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Wish you could reap the benefits of a vegetarian diet (or even a semi-vegetarian diet) without a lot of hassle and also without giving up all food that tastes good to you? You can. In fact, you can do it in steps and stages and as quickly or slowly as you wish. That's actually how I did it myself.
For example, you might begin simply by adding more fruits and veggies to your diet. (You know, just like Mom and Granny suggested back in the day.) If you poke around our sister site, you'll find simple ways to prepare those and also sneak more of them down the hatch.
However modest and gradual, changes such as these really can lead you to a better-balanced diet. They can also help you maintain your health and fitness benefits
with mindful but uncomplicated plant-based eating, if that's the route you ultimately choose.
Either way, you benefit, because such foods can do good things for your body, whether you eat them exclusively or not.
First, a cautionary note: if you're relatively new to vegetarian eating, try tackling your transition
by degrees. For example, live it up with the fruits and veggies, the grains and legumes, but don't
attempt a dietary one-eighty in a single week. If you do, your body might find that onslaught of fiber "challenging," to say the least. (Oh, the pain!)
Instead, begin with a simple modification: eating one more vegetable every day, for example. Then gradually begin cutting back on meat, moving as quickly or slowly as feels right to you and also buddying up to flexibility and compromise.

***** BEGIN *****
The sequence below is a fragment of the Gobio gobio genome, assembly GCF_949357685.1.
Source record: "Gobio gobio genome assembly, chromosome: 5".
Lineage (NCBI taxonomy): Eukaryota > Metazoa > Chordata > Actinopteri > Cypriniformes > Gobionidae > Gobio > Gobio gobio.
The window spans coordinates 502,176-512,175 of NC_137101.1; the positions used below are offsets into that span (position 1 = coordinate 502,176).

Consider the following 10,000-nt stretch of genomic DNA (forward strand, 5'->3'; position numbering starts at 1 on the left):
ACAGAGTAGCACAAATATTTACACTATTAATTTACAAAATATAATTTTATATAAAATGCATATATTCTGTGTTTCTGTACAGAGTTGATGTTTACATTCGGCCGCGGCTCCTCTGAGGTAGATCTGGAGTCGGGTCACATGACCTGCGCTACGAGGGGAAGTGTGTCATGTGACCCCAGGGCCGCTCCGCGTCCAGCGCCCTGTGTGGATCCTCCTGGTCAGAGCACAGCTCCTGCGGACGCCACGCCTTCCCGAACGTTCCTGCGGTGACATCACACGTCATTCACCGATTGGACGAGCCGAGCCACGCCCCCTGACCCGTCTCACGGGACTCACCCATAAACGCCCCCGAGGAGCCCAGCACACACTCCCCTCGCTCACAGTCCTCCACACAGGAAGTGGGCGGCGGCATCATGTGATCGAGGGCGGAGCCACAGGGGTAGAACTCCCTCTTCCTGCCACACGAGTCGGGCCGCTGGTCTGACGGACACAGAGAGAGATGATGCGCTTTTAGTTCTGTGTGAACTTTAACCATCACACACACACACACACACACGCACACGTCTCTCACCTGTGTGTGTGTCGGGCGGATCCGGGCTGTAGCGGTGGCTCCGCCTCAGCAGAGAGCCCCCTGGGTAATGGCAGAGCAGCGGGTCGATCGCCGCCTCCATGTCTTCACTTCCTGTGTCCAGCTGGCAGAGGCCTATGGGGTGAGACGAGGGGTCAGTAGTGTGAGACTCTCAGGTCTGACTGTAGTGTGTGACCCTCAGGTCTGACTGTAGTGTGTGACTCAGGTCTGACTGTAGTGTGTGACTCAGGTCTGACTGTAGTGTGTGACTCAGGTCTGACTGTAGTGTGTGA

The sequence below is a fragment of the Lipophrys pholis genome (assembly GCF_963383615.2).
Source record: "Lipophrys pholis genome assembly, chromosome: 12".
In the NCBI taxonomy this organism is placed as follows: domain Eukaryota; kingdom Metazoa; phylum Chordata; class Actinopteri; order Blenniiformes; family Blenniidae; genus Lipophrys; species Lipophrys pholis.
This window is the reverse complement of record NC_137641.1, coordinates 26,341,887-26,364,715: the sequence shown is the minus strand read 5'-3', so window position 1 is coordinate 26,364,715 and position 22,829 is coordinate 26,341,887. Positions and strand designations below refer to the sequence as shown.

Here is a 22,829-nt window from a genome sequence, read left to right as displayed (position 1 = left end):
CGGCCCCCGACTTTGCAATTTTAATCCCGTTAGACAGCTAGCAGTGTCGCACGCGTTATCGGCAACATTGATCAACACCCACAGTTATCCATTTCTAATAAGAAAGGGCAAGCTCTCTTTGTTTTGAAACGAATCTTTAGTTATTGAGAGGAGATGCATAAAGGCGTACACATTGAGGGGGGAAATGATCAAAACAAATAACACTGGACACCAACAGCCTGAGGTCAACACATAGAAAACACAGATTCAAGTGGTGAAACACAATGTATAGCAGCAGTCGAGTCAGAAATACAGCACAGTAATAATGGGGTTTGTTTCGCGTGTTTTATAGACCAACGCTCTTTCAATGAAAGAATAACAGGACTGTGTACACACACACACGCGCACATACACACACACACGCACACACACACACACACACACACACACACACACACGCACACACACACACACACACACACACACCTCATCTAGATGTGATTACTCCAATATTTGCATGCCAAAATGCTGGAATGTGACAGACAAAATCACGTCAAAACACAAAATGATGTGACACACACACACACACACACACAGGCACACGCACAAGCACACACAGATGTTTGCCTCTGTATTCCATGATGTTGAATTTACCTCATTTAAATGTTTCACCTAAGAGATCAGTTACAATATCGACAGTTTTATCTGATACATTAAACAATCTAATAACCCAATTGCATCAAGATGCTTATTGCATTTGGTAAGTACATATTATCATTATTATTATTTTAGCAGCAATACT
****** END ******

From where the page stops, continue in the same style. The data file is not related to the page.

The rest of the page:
For example, let's say you have this huge letch
for meat today. No problem: build your next meal around some kind of "faux" meat, or perhaps eat only half the meat you might otherwise do. For example, instead of a steak,
pork, or sausage dish, perhaps make (or order) a chicken salad.
Wondering about that, perhaps? Again, no worries. You will have So Many tasty ways to build protein into your diet: not only "faux" meats, but also umpteen grains and legumes.
you're not vegan, you'll have the whole spectrum of dairy as well. And
don't forget that vegetables themselves contain some protein. [For a discussion of other proteins available to you, check out this page.
Because any healthful change in your eating habits is cause for
celebration, please don't beat yourself up for any "timeouts" you take. (Keep the fruits and veggies, though, right?)
When/If you decide to give some of this another shot, just get back on whatever path feels right to You. And, yes, your transition really could be as simple as that. What's to lose by giving it a shot?